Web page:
Farmers mostly listed peers, veterinary professionals and online media as the channels of their previous exposure to information on animal welfare. An alarmingly large fraction of the respondents, 73%, expressed that they were unaware of any national animal welfare legislation. The farmers were then asked to identify whether several listed practices and issues are good or bad for hen welfare. The reader is advised to note that quite a lot of people chose not to respond, suggesting ambiguity or uncertainty (36-71%). The surveyed topics were: overcrowding, overfeeding, underfeeding, poor hygiene, indiscriminate use of antibiotics, use of production hormones/stimulants, debeaking, declawing, battery cages, free-range housing, cage-free housing, and enriched nesting areas. Most respondents were in agreement and correctly identified the high-level welfare outcomes for each. However, there were several notable exceptions:
Only 58% thought that the use of production hormones/stimulants is bad for welfare;
81% thought that debeaking is good for hen welfare;
58% thought that declawing is good for hen welfare;
Only 50% thought that battery cages were bad for hen welfare, with a third indicating that they didn’t know;
77% thought free-range housing is good for hen welfare.
When asked to list which housing system offers the best hen welfare, 52% chose deep litter (cage-free) barns, 30% picked free-range and 19% expressed a belief that battery cages offer the best welfare for egg-laying hens. Interestingly, two farmers mentioned switching from cage-free to cages in the past, giving better disease management and space efficiency as the reasons.
All farmers could correctly identify at least one nutrient key for hen bone development and health – this typically was calcium. 48% of respondents correctly identified all three: calcium, phosphorous and vitamin D3. All respondents expressed knowledge of bone fractures causing pain and suffering to hens. When asked if they were familiar with keel bone fractures, the majority, 71%, of respondents indicated not being familiar with the issue. The farmers then reflected on their farming experience and three quarters provided that hens under their care had experienced bone fractures at some point.
Impressions of the wider community
The farmers were also asked about their wider community. 40% thought that their fellow farmers cared about hen welfare, 40% were not sure about it, and 12% offered that their peers did not take welfare into consideration. Similarly, when asked about their customer preferences, the results were widespread with a third saying each that their buyers care, do not care about hen welfare, and that they don’t know.
This somewhat contradicts the findings of a previous study, where the majority of interviewed county officers believed that the consumers did not care about animal welfare (ANAW, 2020).
Several specific challenges were self-identified that would prevent welfare improvements on the farms. According to the participants, the following impedes implementation:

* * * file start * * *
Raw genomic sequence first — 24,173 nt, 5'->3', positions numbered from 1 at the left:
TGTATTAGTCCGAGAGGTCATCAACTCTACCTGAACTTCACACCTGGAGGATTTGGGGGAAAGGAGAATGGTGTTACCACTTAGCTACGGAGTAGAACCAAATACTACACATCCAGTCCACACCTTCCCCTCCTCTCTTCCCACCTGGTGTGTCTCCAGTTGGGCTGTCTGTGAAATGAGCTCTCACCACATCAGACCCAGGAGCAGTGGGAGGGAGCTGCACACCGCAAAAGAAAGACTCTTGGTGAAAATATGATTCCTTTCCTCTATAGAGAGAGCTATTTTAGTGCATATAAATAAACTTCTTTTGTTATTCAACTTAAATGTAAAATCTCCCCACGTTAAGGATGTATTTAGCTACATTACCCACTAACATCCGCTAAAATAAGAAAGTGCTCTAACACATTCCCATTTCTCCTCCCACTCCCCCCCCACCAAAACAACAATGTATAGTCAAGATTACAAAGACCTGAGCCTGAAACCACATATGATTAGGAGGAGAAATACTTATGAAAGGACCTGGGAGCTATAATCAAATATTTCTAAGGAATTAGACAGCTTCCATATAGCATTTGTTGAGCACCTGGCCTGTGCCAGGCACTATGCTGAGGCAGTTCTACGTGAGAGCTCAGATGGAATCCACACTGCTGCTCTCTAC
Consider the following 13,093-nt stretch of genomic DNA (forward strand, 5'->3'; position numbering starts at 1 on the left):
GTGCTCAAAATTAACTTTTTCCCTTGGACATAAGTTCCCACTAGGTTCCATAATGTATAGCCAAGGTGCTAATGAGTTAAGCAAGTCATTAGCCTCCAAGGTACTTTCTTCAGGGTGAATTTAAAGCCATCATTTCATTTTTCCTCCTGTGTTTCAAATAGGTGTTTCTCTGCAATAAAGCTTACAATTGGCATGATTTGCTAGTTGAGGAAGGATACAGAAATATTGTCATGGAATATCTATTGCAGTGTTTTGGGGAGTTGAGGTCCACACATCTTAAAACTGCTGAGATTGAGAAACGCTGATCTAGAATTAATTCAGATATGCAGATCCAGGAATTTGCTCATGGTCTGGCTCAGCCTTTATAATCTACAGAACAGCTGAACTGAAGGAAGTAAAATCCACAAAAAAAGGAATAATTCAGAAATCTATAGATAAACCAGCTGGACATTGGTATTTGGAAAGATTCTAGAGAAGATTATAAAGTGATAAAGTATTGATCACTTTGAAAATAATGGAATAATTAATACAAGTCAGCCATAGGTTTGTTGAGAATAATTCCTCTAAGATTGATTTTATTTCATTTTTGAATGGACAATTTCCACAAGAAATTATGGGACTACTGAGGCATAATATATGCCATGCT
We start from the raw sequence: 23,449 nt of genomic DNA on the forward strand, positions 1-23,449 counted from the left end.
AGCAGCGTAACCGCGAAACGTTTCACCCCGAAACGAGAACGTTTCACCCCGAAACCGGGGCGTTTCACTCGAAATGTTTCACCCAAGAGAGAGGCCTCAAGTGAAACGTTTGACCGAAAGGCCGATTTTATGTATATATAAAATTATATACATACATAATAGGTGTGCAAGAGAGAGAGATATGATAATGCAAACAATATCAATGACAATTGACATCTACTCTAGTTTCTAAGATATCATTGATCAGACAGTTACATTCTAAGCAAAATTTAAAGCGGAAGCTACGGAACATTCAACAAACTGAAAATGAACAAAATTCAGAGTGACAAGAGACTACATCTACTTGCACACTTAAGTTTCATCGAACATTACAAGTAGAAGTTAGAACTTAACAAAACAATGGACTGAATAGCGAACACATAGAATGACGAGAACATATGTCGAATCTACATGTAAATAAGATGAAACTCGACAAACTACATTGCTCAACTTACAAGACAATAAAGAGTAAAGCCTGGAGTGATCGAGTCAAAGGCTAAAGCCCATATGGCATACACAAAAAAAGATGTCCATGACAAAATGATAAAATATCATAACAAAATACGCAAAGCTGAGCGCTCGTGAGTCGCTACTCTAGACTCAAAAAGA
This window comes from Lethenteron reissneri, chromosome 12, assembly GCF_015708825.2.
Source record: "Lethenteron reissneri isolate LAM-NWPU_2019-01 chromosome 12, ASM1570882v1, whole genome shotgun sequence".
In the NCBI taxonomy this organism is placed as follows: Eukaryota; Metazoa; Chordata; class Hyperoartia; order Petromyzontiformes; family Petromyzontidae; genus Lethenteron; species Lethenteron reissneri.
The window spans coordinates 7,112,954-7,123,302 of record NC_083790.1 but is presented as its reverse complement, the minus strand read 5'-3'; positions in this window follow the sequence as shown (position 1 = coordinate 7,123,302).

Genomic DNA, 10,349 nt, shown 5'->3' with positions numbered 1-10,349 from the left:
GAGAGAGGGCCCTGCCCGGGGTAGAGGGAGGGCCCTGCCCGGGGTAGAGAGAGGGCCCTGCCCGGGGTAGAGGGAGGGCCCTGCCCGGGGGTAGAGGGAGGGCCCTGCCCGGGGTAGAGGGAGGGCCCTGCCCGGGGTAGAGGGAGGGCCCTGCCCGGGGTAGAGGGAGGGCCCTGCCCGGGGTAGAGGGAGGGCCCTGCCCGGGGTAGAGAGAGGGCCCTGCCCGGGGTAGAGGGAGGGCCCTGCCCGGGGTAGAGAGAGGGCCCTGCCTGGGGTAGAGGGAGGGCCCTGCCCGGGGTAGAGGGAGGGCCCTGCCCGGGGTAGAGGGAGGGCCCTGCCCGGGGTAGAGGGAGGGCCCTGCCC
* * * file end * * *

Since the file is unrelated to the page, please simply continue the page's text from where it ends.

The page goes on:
High costs of farming inputs
Difficulties selling the eggs
Not enough barn space
Not enough training
Low feed quality
Reported willingness to take action
The final couple of questions were intended to gauge the initial expressions of willingness to take next steps towards improved hen welfare. The vast majority of respondents confirmed that they would be willing to adopt improved welfare practices on their farms if they were provided with appropriate training and guidelines. Similarly, all respondents expressed willingness to share the obtained knowledge with and encourage their peer farmers to implement on-farm improvements.
Post-workshop survey results
The survey results gathered right after the workshops will be mostly presented in relation to how they differ from the responses collected initially, prior to the workshops. In total, 36 filled questionnaires were collected and digitized. In general, the workshops have, at the very least, provided clarity to the participants as the percentages of “I don’t know” and skipped questions decreased from 11% to 4% and from 32% to 24%, respectively. Mostly, ambiguity remained in identifying practices and their overall effect on hen welfare (most particularly in the cases of debeaking and declawing) and the wider community - whether fellow farmers and consumers cared about hen welfare.
Pre and post: what changed?
Figure 3. Changes in farmer knowledge, awareness and perceptions pre and post workshops.
As shown in the table above, many points of knowledge and awareness had shifted throughout the workshops. However, it remains unclear why some people still expressed not knowing, e.g., about animal welfare after the workshops. Our best guess is that it has to do with language barriers - it would be a good idea to spend some time on putting terms in English and Swahili side by side throughout the workshop to ensure that everyone is on the same page. A notable negative change included fewer respondents claiming to have observed bone fractures on their farms. This might be due to the fact that they became more familiar with fractures in general and how to identify them. Another explanation might be that the farmers associated bone fractures with injuries of the keel, specifically, as our content included a lot of information and discussion about this specific type of fracture. Nonetheless, the figure remains relatively high. Our in-person conversations with cage-free farmers in Germany and the US indicated that most farmers had not observed fractures on their farms.